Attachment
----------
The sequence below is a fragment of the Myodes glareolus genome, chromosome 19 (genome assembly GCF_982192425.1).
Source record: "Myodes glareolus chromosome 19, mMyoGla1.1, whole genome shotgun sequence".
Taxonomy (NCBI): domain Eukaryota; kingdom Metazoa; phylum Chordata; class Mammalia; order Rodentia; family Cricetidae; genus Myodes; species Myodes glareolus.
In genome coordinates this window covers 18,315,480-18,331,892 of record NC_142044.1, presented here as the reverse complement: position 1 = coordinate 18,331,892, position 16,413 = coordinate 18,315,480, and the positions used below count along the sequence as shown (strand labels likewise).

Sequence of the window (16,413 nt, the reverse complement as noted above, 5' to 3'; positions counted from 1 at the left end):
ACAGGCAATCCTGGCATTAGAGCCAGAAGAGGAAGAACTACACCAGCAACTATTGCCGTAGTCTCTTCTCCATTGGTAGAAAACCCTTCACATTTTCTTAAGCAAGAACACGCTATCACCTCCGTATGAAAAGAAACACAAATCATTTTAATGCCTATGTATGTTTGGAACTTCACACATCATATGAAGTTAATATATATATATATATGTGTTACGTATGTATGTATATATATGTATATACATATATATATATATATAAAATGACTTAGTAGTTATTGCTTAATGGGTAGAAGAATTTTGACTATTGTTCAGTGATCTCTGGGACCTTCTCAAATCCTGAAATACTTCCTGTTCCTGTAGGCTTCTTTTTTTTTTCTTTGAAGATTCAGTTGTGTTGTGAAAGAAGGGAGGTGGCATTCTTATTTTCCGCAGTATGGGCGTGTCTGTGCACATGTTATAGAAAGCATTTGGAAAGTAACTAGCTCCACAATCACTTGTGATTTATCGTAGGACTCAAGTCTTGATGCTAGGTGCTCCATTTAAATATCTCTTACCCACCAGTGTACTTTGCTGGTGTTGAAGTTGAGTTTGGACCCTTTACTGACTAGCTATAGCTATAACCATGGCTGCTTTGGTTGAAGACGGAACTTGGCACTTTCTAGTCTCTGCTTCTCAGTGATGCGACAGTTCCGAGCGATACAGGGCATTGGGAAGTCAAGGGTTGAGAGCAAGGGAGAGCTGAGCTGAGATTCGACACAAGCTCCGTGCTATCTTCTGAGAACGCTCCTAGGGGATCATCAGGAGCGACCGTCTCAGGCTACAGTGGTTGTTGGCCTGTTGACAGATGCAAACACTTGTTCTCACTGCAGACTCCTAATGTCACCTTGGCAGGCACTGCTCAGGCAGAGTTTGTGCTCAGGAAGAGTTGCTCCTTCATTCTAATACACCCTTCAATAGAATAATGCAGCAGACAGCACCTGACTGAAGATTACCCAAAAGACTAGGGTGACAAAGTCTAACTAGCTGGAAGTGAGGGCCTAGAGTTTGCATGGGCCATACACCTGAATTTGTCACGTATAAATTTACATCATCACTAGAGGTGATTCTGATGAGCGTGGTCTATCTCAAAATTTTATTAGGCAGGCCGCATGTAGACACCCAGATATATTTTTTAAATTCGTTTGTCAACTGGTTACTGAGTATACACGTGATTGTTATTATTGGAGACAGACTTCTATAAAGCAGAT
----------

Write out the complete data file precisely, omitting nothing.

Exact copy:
The sequence below is a fragment of the Myodes glareolus genome, chromosome 19 (genome assembly GCF_982192425.1).
Source record: "Myodes glareolus chromosome 19, mMyoGla1.1, whole genome shotgun sequence".
Taxonomy (NCBI): domain Eukaryota; kingdom Metazoa; phylum Chordata; class Mammalia; order Rodentia; family Cricetidae; genus Myodes; species Myodes glareolus.
In genome coordinates this window covers 18,315,480-18,331,892 of record NC_142044.1, presented here as the reverse complement: position 1 = coordinate 18,331,892, position 16,413 = coordinate 18,315,480, and the positions used below count along the sequence as shown (strand labels likewise).

Sequence of the window (16,413 nt, the reverse complement as noted above, 5' to 3'; positions counted from 1 at the left end):
ACAGGCAATCCTGGCATTAGAGCCAGAAGAGGAAGAACTACACCAGCAACTATTGCCGTAGTCTCTTCTCCATTGGTAGAAAACCCTTCACATTTTCTTAAGCAAGAACACGCTATCACCTCCGTATGAAAAGAAACACAAATCATTTTAATGCCTATGTATGTTTGGAACTTCACACATCATATGAAGTTAATATATATATATATATGTGTTACGTATGTATGTATATATATGTATATACATATATATATATATATAAAATGACTTAGTAGTTATTGCTTAATGGGTAGAAGAATTTTGACTATTGTTCAGTGATCTCTGGGACCTTCTCAAATCCTGAAATACTTCCTGTTCCTGTAGGCTTCTTTTTTTTTTCTTTGAAGATTCAGTTGTGTTGTGAAAGAAGGGAGGTGGCATTCTTATTTTCCGCAGTATGGGCGTGTCTGTGCACATGTTATAGAAAGCATTTGGAAAGTAACTAGCTCCACAATCACTTGTGATTTATCGTAGGACTCAAGTCTTGATGCTAGGTGCTCCATTTAAATATCTCTTACCCACCAGTGTACTTTGCTGGTGTTGAAGTTGAGTTTGGACCCTTTACTGACTAGCTATAGCTATAACCATGGCTGCTTTGGTTGAAGACGGAACTTGGCACTTTCTAGTCTCTGCTTCTCAGTGATGCGACAGTTCCGAGCGATACAGGGCATTGGGAAGTCAAGGGTTGAGAGCAAGGGAGAGCTGAGCTGAGATTCGACACAAGCTCCGTGCTATCTTCTGAGAACGCTCCTAGGGGATCATCAGGAGCGACCGTCTCAGGCTACAGTGGTTGTTGGCCTGTTGACAGATGCAAACACTTGTTCTCACTGCAGACTCCTAATGTCACCTTGGCAGGCACTGCTCAGGCAGAGTTTGTGCTCAGGAAGAGTTGCTCCTTCATTCTAATACACCCTTCAATAGAATAATGCAGCAGACAGCACCTGACTGAAGATTACCCAAAAGACTAGGGTGACAAAGTCTAACTAGCTGGAAGTGAGGGCCTAGAGTTTGCATGGGCCATACACCTGAATTTGTCACGTATAAATTTACATCATCACTAGAGGTGATTCTGATGAGCGTGGTCTATCTCAAAATTTTATTAGGCAGGCCGCATGTAGACACCCAGATATATTTTTTAAATTCGTTTGTCAACTGGTTACTGAGTATACACGTGATTGTTATTATTGGAGACAGACTTCTATAAAGCAGAT